In addition to the boost to jobs and productivity, public investment in decarbonisation will bring significant health benefits. Ill-health caused by living in cold homes costs the NHS an estimated £540 million every year, which could be avoided through a comprehensive programme of investment in energy efficiency measures and affordable zero-carbon heat. The CCC has observed that the capital investment needed to get to net zero will more than pay for itself through savings on fuel, healthcare and other costs.

While we welcome the funding that has already been committed to home energy efficiency, we remain concerned that this falls far short of the level of investment needed. The Government’s latest fuel poverty statistics revealed that the average fuel poverty gap is now greater than at any point since the UK government began measuring it. Fuel poor households now pay on average £417 a year more for energy than if they were living in a more efficient home. This underlines the urgent need to invest in energy efficiency upgrades and step-up action to deliver on the Government’s 2030 fuel poverty target.

When such considerable long-term benefits to society are at stake, it is right that the state should support households with the upfront costs of adopting low-carbon technologies and energy efficiency measures. Well-targeted public investment now, including low-cost loans as well as further grants like the Boiler Upgrade Scheme, would support much more widespread take-up of these measures, creating jobs and accelerating the transition we need. Farmers and small businesses should also be supported with the short-term costs of the transition, to ensure they are never left worse off as a result of adopting green measures. The wider economy will reap the long-term benefits.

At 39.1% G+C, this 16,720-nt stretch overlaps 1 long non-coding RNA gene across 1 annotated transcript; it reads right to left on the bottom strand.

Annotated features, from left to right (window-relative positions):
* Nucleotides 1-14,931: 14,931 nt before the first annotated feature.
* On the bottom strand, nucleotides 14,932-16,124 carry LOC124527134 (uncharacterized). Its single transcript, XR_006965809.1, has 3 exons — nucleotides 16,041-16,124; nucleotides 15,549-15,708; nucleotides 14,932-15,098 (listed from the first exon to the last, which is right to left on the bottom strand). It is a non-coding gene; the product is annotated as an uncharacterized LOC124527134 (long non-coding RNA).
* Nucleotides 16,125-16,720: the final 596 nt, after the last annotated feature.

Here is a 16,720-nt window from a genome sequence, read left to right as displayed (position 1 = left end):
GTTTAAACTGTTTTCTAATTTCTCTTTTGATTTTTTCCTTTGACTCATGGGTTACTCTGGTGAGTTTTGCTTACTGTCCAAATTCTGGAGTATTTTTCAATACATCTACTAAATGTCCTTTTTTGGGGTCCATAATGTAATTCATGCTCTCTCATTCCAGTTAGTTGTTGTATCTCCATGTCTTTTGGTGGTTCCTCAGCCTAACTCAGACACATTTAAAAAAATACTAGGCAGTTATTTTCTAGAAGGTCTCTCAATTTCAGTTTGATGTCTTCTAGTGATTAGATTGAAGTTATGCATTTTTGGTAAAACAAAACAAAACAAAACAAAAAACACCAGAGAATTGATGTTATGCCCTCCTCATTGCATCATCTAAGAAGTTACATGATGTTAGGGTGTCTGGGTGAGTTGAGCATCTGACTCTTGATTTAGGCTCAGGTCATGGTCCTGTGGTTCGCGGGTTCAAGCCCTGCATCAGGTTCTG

We urge you to:

  • Use the forthcoming Budget to prioritise new public investment in the infrastructure and skills needed for the transition beyond fossil fuels

  • Publish a Net Zero Investment Plan to identify and close the gap between actual and required financial flows, as recommended in the Independent Review of Net Zero in 2023

  • Work with DESNZ colleagues to set out a plan to end fuel poverty and improve our energy security by ensuring every household has access to energy efficiency measures and fossil-free heat via a combination of grants and low-cost loans.


Yours sincerely,


Caroline Lucas MP                                                                  

Barry Gardiner MP                                                                 

Alan Brown MP                                                                       

Wera Hobhouse MP                                                               

Clive Lewis MP                                                                        

Ben Lake MP                                                                            

Stephen Farry MP                                                                   

Claire Hanna MP                                                                     

Professor Baroness Kathy Willis                                       

Richard Foord MP

Baroness Boycott

Nadia Whittome MP

Daisy Cooper MP

Baroness Natalie Bennett

Tommy Sheppard MP

Lloyd Russell-Moyle MP

Beth Winter MP

Claudia Webbe MP

Zarah Sultana MP